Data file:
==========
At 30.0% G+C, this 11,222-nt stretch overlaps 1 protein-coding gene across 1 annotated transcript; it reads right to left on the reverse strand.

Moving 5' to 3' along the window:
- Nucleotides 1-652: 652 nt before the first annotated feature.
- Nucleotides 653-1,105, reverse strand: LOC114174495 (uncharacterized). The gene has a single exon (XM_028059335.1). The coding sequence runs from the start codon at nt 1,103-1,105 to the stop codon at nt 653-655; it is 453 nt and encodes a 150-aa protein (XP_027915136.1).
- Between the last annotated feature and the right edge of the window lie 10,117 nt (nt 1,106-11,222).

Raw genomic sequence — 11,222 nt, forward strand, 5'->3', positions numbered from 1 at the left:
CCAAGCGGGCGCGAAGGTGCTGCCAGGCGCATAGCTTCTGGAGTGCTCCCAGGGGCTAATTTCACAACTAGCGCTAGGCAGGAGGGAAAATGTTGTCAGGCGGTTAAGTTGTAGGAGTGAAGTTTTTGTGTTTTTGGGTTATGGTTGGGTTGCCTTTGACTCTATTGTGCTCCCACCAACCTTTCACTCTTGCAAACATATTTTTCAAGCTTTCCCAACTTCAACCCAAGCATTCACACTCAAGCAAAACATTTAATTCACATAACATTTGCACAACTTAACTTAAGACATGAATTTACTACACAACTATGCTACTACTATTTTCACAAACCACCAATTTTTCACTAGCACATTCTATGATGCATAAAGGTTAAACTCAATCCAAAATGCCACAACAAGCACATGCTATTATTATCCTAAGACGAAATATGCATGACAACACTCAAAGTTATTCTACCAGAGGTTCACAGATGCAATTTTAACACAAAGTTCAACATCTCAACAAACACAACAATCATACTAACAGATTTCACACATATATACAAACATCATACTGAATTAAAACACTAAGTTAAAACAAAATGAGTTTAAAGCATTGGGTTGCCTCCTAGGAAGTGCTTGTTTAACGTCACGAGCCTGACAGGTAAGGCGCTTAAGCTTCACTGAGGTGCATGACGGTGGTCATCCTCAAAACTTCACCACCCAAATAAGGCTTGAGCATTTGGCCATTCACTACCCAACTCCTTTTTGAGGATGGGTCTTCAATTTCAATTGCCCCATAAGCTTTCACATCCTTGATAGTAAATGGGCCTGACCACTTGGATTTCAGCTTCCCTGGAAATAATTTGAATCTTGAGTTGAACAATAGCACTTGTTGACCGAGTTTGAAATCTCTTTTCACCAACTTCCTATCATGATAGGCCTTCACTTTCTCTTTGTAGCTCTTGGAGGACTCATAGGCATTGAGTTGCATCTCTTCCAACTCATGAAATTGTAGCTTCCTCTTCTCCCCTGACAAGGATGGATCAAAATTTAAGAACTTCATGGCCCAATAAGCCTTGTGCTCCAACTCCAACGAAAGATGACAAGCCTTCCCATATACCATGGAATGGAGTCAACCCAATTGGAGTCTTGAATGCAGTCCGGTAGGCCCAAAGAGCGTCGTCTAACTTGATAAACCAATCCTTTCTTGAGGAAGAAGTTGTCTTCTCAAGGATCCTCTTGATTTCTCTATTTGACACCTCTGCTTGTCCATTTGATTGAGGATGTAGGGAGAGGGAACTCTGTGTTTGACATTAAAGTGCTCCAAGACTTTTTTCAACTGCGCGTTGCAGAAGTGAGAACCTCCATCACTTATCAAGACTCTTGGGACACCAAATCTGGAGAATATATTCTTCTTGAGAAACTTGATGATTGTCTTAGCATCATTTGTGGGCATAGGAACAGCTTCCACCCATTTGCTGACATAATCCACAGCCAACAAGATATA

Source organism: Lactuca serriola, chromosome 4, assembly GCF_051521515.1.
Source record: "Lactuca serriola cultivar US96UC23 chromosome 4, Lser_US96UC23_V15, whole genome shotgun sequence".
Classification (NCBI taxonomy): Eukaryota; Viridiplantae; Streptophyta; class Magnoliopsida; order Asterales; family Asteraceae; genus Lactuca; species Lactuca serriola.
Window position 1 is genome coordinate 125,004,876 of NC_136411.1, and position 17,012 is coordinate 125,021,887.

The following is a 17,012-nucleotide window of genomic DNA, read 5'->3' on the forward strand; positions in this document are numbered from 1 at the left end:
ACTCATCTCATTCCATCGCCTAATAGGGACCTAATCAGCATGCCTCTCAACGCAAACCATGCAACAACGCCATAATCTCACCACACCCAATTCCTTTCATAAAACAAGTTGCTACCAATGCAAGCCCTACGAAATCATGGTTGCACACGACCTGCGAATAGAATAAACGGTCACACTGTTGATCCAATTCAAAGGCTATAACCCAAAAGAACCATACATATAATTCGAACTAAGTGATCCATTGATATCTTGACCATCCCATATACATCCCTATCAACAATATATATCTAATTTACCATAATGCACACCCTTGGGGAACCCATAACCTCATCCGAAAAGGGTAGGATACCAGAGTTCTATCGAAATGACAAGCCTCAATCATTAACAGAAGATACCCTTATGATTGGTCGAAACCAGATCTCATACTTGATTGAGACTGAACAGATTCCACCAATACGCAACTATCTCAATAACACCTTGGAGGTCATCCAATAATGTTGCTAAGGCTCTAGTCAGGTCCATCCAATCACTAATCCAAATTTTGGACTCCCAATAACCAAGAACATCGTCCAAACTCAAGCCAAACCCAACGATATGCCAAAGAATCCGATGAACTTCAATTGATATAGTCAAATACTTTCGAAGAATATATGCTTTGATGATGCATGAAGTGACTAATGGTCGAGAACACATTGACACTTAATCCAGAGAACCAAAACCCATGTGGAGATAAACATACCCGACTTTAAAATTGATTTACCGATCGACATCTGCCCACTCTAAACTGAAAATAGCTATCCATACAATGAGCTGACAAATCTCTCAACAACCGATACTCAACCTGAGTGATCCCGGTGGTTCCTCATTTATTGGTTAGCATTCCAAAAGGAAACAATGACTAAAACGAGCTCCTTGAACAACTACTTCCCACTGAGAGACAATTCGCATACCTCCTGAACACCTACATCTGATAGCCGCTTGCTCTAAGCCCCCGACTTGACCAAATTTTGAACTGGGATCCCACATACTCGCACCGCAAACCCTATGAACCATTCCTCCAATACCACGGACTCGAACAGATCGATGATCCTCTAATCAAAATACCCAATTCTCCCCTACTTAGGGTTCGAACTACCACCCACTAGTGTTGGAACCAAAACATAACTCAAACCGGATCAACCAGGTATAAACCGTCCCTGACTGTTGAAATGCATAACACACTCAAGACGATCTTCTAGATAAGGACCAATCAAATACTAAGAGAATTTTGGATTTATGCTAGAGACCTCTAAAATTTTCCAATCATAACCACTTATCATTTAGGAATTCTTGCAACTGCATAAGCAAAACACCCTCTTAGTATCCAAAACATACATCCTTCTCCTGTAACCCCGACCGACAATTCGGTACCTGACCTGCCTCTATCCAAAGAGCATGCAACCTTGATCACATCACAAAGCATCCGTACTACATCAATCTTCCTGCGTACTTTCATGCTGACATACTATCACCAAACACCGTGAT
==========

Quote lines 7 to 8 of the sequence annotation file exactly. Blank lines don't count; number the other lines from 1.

CCAAGCGGGCGCGAAGGTGCTGCCAGGCGCATAGCTTCTGGAGTGCTCCCAGGGGCTAATTTCACAACTAGCGCTAGGCAGGAGGGAAAATGTTGTCAGGCGGTTAAGTTGTAGGAGTGAAGTTTTTGTGTTTTTGGGTTATGGTTGGGTTGCCTTTGACTCTATTGTGCTCCCACCAACCTTTCACTCTTGCAAACATATTTTTCAAGCTTTCCCAACTTCAACCCAAGCATTCACACTCAAGCAAAACATTTAATTCACATAACATTTGCACAACTTAACTTAAGACATGAATTTACTACACAACTATGCTACTACTATTTTCACAAACCACCAATTTTTCACTAGCACATTCTATGATGCATAAAGGTTAAACTCAATCCAAAATGCCACAACAAGCACATGCTATTATTATCCTAAGACGAAATATGCATGACAACACTCAAAGTTATTCTACCAGAGGTTCACAGATGCAATTTTAACACAAAGTTCAACATCTCAACAAACACAACAATCATACTAACAGATTTCACACATATATACAAACATCATACTGAATTAAAACACTAAGTTAAAACAAAATGAGTTTAAAGCATTGGGTTGCCTCCTAGGAAGTGCTTGTTTAACGTCACGAGCCTGACAGGTAAGGCGCTTAAGCTTCACTGAGGTGCATGACGGTGGTCATCCTCAAAACTTCACCACCCAAATAAGGCTTGAGCATTTGGCCATTCACTACCCAACTCCTTTTTGAGGATGGGTCTTCAATTTCAATTGCCCCATAAGCTTTCACATCCTTGATAGTAAATGGGCCTGACCACTTGGATTTCAGCTTCCCTGGAAATAATTTGAATCTTGAGTTGAACAATAGCACTTGTTGACCGAGTTTGAAATCTCTTTTCACCAACTTCCTATCATGATAGGCCTTCACTTTCTCTTTGTAGCTCTTGGAGGACTCATAGGCATTGAGTTGCATCTCTTCCAACTCATGAAATTGTAGCTTCCTCTTCTCCCCTGACAAGGATGGATCAAAATTTAAGAACTTCATGGCCCAATAAGCCTTGTGCTCCAACTCCAACGAAAGATGACAAGCCTTCCCATATACCATGGAATGGAGTCAACCCAATTGGAGTCTTGAATGCAGTCCGGTAGGCCCAAAGAGCGTCGTCTAACTTGATAAACCAATCCTTTCTTGAGGAAGAAGTTGTCTTCTCAAGGATCCTCTTGATTTCTCTATTTGACACCTCTGCTTGTCCATTTGATTGAGGATGTAGGGAGAGGGAACTCTGTGTTTGACATTAAAGTGCTCCAAGACTTTTTTCAACTGCGCGTTGCAGAAGTGAGAACCTCCATCACTTATCAAGACTCTTGGGACACCAAATCTGGAGAATATATTCTTCTTGAGAAACTTGATGATTGTCTTAGCATCATTTGTGGGCATAGGAACAGCTTCCACCCATTTGCTGACATAATCCACAGCCAACAAGATATA

Source organism: Lactuca serriola, chromosome 4, assembly GCF_051521515.1.